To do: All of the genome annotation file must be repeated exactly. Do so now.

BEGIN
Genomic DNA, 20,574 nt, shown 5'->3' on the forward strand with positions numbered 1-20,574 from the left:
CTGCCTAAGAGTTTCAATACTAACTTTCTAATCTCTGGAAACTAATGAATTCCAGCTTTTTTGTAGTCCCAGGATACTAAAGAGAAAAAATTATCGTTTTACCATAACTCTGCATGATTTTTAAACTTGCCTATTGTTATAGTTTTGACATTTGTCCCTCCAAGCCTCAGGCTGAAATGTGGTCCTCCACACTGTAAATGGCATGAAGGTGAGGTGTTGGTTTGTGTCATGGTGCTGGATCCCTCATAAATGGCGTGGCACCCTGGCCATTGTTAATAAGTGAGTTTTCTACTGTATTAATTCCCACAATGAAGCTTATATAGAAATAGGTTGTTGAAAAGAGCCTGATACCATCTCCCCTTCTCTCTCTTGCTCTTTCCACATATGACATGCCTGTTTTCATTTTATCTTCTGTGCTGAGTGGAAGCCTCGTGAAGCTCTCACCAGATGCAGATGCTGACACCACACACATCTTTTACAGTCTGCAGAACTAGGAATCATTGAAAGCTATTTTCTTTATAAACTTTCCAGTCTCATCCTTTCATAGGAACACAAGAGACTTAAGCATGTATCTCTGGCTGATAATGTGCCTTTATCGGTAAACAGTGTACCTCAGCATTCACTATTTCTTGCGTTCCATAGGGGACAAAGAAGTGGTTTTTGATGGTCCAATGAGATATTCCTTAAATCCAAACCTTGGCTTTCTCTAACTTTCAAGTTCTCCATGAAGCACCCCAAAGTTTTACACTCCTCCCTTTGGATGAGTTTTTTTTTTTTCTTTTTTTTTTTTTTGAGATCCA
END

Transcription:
Genomic DNA, 20,574 nt, shown 5'->3' on the forward strand with positions numbered 1-20,574 from the left:
CTGCCTAAGAGTTTCAATACTAACTTTCTAATCTCTGGAAACTAATGAATTCCAGCTTTTTTGTAGTCCCAGGATACTAAAGAGAAAAAATTATCGTTTTACCATAACTCTGCATGATTTTTAAACTTGCCTATTGTTATAGTTTTGACATTTGTCCCTCCAAGCCTCAGGCTGAAATGTGGTCCTCCACACTGTAAATGGCATGAAGGTGAGGTGTTGGTTTGTGTCATGGTGCTGGATCCCTCATAAATGGCGTGGCACCCTGGCCATTGTTAATAAGTGAGTTTTCTACTGTATTAATTCCCACAATGAAGCTTATATAGAAATAGGTTGTTGAAAAGAGCCTGATACCATCTCCCCTTCTCTCTCTTGCTCTTTCCACATATGACATGCCTGTTTTCATTTTATCTTCTGTGCTGAGTGGAAGCCTCGTGAAGCTCTCACCAGATGCAGATGCTGACACCACACACATCTTTTACAGTCTGCAGAACTAGGAATCATTGAAAGCTATTTTCTTTATAAACTTTCCAGTCTCATCCTTTCATAGGAACACAAGAGACTTAAGCATGTATCTCTGGCTGATAATGTGCCTTTATCGGTAAACAGTGTACCTCAGCATTCACTATTTCTTGCGTTCCATAGGGGACAAAGAAGTGGTTTTTGATGGTCCAATGAGATATTCCTTAAATCCAAACCTTGGCTTTCTCTAACTTTCAAGTTCTCCATGAAGCACCCCAAAGTTTTACACTCCTCCCTTTGGATGAGTTTTTTTTTTTTCTTTTTTTTTTTTTTGAGATCCA